Tuesday, March 28, 2017
What's going on? Three possible answers
One of the things I loved about Illuminatus! was the sense that all of the characters were trying to figure out what the hell is going on.
I generally feel I don't quite know what's going on, either. I try to stay open to ideas and new information. There's a limit to my open-mindedness to be sure — I'm not likely to sit down and read a book by a Marxist-Leninist, or someone on the alt-right — but I also try to listen to a variety of voices.
Three new books have recently gotten my attention:
Tyler Cowen has a new book out, The Complacent Class. Cowen, one of the few writers who can persuade me to read any book of his that has just been released, apparently argues that complacency, in the sense of an unwillingness to take risks, is one of the biggest problems in the U.S. right now. I have it on my Kindle, and as soon as I finish the next couple of books I feel I must read, I'll read Cowen's book.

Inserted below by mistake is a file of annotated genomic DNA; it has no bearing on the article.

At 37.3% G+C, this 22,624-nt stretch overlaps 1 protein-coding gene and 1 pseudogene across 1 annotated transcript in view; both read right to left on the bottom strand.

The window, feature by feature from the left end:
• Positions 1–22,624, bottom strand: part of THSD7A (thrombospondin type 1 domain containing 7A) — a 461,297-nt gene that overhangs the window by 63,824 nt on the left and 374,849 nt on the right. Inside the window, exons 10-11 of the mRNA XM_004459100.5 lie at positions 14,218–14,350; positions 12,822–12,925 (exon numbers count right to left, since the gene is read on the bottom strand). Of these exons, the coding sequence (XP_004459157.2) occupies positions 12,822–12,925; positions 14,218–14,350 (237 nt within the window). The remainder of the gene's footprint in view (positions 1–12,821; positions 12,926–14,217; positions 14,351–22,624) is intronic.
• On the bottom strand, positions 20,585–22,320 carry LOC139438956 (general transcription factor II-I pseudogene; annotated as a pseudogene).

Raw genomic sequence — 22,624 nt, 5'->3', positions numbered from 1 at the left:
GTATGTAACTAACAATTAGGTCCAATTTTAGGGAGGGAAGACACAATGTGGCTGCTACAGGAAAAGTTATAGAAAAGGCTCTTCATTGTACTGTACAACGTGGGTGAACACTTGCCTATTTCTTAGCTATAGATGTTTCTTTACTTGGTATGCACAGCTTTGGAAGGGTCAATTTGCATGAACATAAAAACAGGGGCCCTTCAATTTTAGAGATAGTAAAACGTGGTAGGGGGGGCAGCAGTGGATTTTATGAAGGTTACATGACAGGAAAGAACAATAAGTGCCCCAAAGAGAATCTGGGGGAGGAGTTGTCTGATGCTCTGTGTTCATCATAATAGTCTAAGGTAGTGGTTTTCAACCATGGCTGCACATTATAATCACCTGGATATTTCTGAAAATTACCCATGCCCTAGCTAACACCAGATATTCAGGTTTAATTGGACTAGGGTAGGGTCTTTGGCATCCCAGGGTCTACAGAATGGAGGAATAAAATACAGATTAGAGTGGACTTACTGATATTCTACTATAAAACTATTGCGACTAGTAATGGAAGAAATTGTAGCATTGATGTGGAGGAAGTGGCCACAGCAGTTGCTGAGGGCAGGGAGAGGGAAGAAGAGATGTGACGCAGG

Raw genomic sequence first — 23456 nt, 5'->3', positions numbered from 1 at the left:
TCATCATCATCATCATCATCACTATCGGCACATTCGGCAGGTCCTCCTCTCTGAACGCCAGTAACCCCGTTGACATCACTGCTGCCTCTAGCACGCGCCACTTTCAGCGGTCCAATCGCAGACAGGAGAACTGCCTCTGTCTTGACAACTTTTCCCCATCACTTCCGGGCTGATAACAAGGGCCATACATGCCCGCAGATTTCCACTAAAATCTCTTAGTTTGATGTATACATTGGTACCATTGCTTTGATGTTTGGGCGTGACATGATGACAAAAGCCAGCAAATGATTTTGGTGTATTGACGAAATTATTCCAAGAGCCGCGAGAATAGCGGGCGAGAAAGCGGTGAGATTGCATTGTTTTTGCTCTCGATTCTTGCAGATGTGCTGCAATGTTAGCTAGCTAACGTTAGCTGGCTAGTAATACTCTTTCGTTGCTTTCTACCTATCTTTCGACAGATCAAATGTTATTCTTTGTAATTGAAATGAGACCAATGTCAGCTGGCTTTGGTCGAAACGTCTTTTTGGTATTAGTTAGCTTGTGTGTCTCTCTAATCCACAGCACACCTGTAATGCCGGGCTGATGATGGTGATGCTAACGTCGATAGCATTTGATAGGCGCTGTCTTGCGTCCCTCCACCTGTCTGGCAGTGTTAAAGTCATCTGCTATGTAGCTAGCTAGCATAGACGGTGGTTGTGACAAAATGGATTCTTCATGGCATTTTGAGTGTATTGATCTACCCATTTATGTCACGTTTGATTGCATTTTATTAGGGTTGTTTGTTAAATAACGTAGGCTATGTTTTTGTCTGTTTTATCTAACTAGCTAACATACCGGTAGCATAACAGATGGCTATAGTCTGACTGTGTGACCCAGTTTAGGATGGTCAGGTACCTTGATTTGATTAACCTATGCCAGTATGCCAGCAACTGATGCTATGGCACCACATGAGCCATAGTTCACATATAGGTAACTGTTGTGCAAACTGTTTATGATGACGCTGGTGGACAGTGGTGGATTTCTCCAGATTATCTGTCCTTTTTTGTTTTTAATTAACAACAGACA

Butterfly Language's Val recently reviewed Gordon White's new book, The Chaos Protocols, and recommended it:
I am deep in my second reading of The Chaos Protocols, the 2016 book written by Rune Soup’s Gordon White. It is, quite frankly, the best contemporary book I have found so far to give practical advice and perceptive forecasting on the strange newish world we are quickly finding ourselves immersed in—the world I have given a brief overview in my post “The Road to 2020.”
The Chaos Protocols is a book about finance. It is a book about futurology. It is a “self-help” book of the “career and success” genre. And it is a book about chaos magic.
I've bought it and put it on my Kindle, so we'll see!
Gordon White is interested in RAW; I wrote last year about a podcast he did with Cat Vincent.
Tyler Cowen's blog recently pointed me to a blog post by Ryan Avent, which argues that the main effect of automation is not to leave people unemployed, but to leave them worse off. “Given the structure of our social safety net, automation tends to increase poverty and inequality rather than unemployment.” This sounds like an argument for a UBI.
I did not know who Ryan Avent is, but reading his piece convinced me I should get to know him. It turns out he has a book out, The Wealth of Humans: Work, Power, and Status in the Twenty-first Century. I didn't buy it, but I have it on hold at the library.
Robert Anton Wilson, by the way, was very interested in the effects of automation, and I suspect he would be interested in Avent's work.